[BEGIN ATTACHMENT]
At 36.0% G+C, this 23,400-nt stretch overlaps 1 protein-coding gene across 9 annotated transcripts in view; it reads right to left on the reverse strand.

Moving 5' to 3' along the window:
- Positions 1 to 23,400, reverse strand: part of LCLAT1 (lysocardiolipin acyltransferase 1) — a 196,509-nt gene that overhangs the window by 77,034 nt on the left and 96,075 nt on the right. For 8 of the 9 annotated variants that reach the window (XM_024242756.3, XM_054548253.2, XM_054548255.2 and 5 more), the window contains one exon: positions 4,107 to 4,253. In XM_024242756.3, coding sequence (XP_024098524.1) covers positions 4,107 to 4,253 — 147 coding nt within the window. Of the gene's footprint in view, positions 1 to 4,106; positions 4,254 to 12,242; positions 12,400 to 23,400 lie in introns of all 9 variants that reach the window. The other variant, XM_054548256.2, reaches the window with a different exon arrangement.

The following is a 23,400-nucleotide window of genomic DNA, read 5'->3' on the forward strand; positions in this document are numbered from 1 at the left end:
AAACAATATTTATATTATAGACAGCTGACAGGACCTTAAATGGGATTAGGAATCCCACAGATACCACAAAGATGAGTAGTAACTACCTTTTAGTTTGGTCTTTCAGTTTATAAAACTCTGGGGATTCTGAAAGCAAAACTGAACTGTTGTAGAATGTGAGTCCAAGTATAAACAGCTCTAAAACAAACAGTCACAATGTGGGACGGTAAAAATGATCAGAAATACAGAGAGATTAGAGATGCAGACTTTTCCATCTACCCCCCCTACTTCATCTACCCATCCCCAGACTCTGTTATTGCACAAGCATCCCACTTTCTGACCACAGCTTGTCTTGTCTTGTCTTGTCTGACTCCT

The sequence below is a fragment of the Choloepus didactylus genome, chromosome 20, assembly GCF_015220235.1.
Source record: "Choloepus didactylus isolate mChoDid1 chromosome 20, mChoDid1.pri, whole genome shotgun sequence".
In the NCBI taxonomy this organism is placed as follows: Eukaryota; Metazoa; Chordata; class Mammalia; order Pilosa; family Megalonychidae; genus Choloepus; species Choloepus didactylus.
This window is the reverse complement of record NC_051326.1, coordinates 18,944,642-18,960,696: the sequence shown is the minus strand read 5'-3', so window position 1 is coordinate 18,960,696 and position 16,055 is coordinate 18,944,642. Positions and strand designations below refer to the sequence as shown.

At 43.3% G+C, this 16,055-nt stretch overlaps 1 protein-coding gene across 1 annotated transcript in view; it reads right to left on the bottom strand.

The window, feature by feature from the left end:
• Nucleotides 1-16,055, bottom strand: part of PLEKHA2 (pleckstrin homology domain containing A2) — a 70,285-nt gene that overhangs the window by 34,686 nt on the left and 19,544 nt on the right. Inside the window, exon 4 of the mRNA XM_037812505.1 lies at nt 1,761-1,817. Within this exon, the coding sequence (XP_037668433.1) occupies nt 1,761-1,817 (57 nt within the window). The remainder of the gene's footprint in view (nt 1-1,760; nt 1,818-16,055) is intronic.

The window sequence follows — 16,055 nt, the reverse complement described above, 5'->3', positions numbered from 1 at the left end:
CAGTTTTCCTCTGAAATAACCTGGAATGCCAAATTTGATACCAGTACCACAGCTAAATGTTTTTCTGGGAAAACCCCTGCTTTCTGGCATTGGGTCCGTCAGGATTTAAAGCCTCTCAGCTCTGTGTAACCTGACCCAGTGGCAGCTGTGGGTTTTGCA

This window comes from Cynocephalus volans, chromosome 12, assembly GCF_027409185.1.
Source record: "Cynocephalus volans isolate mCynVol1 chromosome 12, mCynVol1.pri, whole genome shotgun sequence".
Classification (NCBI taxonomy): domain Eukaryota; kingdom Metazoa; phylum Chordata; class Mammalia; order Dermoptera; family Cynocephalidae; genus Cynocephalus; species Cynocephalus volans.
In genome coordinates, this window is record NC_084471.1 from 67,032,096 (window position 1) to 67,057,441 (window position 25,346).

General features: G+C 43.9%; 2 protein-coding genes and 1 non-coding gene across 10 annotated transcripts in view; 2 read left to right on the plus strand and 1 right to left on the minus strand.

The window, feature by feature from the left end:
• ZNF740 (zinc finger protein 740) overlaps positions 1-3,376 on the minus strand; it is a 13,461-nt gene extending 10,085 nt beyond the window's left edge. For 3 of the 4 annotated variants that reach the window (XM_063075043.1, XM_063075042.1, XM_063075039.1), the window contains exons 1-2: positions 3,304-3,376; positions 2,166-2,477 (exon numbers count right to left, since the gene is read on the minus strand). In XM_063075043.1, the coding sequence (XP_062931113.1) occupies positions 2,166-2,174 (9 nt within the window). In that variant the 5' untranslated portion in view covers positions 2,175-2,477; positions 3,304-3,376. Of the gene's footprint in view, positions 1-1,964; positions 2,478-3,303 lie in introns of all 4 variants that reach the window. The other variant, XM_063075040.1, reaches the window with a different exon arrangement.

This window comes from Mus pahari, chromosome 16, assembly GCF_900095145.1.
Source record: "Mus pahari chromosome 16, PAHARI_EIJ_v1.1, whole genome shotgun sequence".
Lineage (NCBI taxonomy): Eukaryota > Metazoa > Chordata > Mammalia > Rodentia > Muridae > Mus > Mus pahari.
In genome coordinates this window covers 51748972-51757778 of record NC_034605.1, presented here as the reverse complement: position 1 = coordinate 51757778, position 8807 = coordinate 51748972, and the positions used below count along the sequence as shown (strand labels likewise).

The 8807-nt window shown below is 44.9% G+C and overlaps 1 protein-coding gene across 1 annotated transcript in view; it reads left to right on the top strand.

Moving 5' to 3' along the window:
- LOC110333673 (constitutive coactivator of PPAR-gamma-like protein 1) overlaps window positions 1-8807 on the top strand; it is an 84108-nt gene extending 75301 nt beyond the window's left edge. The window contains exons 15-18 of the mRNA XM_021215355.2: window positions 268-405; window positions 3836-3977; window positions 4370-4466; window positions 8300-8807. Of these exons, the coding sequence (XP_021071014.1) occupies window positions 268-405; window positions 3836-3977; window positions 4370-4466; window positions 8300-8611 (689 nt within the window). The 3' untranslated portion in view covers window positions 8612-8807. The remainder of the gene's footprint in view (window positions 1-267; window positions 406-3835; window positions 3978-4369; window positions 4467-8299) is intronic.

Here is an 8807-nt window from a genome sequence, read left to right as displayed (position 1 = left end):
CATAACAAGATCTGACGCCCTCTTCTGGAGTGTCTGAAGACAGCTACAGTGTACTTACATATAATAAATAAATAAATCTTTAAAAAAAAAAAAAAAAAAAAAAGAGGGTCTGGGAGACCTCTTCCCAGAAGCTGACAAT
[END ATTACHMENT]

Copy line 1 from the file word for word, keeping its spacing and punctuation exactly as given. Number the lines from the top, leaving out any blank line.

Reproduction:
At 36.0% G+C, this 23,400-nt stretch overlaps 1 protein-coding gene across 9 annotated transcripts in view; it reads right to left on the reverse strand.